Antipasti: Welcome to the table!

Antipasti are a brilliant invitation to a meal, or a meal in itself. I love eating this way–little plates of savory tid-bits to choose from, mixing contrasting flavors, texture and color as you take each bite. It reminds you that you’re hungry, and that food is glorious. Cured meats, fresh and aged cheeses, grilled and marinated vegetables, pickles, cooked greens, salads of tomatoes and arugula, olives…a single dish or many may appear on the antipasto table. The preparations are typically simple, and the flavors vibrant and enticing.

Antipasti with Bread

For our first meal at Tenuta SantArcangelo, our host Gerardo went all out with the antipasti offerings. The table looked like a promotional display for all the products of Southern Italy…a plate of thinly sliced prosciutto and salumi, fresh mozzarella and ciocavallo cheese…an onion fritatta…a basket of bruschetta, and a bowl of fresh diced tomatoes. Then, because Gerardo knew that I am very fond of vegetables, he brought in a plate if pickled wild asparagus, a saute of sweet peppers with onion, and another dish of lambasconi (a slightly bitter bulb of wild hyacinth) with hot pepper and pancetta. Potatoes with aglio, olio, e pepperoncino (garlic, olive oil, and hot pepper) and broccoli given the same treatment followed shortly. This was not the whole meal, but you can see how it easily could be.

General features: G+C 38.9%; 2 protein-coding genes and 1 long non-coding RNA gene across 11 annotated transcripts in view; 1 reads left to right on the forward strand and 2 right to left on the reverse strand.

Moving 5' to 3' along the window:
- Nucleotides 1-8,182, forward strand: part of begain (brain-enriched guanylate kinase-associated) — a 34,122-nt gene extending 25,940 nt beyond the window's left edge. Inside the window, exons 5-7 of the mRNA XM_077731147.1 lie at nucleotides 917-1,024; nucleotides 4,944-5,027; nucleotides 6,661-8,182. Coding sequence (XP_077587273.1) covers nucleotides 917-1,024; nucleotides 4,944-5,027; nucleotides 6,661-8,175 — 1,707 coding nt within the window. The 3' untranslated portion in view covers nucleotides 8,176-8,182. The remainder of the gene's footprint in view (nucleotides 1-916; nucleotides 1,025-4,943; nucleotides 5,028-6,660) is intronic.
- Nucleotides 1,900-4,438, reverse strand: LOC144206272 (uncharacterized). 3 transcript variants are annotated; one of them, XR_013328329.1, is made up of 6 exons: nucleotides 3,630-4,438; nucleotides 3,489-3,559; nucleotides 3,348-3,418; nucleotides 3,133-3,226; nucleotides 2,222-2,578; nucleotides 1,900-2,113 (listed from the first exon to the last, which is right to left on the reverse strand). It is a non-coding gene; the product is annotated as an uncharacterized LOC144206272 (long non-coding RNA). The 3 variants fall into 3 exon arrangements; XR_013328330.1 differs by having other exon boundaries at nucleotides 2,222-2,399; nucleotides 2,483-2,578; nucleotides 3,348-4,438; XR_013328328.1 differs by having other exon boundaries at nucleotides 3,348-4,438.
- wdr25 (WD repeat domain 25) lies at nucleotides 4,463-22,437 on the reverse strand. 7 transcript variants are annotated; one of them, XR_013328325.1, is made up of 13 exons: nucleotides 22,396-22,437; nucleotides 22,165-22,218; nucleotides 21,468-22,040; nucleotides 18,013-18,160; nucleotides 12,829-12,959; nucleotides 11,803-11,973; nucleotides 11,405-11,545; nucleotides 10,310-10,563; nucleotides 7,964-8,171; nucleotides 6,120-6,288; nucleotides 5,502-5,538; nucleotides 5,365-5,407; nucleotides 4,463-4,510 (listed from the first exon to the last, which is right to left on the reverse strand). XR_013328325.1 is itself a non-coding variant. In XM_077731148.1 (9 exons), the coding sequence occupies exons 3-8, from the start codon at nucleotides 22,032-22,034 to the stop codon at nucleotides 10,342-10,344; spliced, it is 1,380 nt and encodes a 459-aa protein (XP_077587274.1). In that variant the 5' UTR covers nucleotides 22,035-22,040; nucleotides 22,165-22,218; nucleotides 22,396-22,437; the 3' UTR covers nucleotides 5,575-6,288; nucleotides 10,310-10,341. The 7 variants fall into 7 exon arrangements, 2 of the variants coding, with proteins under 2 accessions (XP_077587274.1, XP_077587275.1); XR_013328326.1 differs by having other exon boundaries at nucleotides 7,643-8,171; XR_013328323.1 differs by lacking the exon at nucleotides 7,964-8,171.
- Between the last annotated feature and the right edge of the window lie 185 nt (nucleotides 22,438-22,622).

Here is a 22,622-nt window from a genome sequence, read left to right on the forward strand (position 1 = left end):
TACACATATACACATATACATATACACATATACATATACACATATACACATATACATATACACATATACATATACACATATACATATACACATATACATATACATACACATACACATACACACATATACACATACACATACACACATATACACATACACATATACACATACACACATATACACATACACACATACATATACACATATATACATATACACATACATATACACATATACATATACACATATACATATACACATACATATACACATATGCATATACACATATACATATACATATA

Bruschetta is simply grilled bread– a good place to start. You need a loaf of rustic Italian bread, a crusty baguette, or ciabatta and extra virgin olive oil. Cut the bread into slices 1/2-inch thick, brush them with oil, and toast on an outdoor or stovetop grill on both sides. Drizzle with more garlic-infused oil, or use your bruschetta to hold one of the following toppings.

Tomato Salad*Tomato salad: We had this tomato salad with bread every morning at Serra Gambetta. To make it, dice perfectly ripe tomatoes, sprinkle them with coarse salt and a bit of dried oregano, and drizzle with extra virgin olive oil. Mix gently.

Variations: add finely chopped garlic, replace the oregano with torn fresh basil leaves, or toss the tomatoes with chopped arugula and a splash of balsamic vinegar.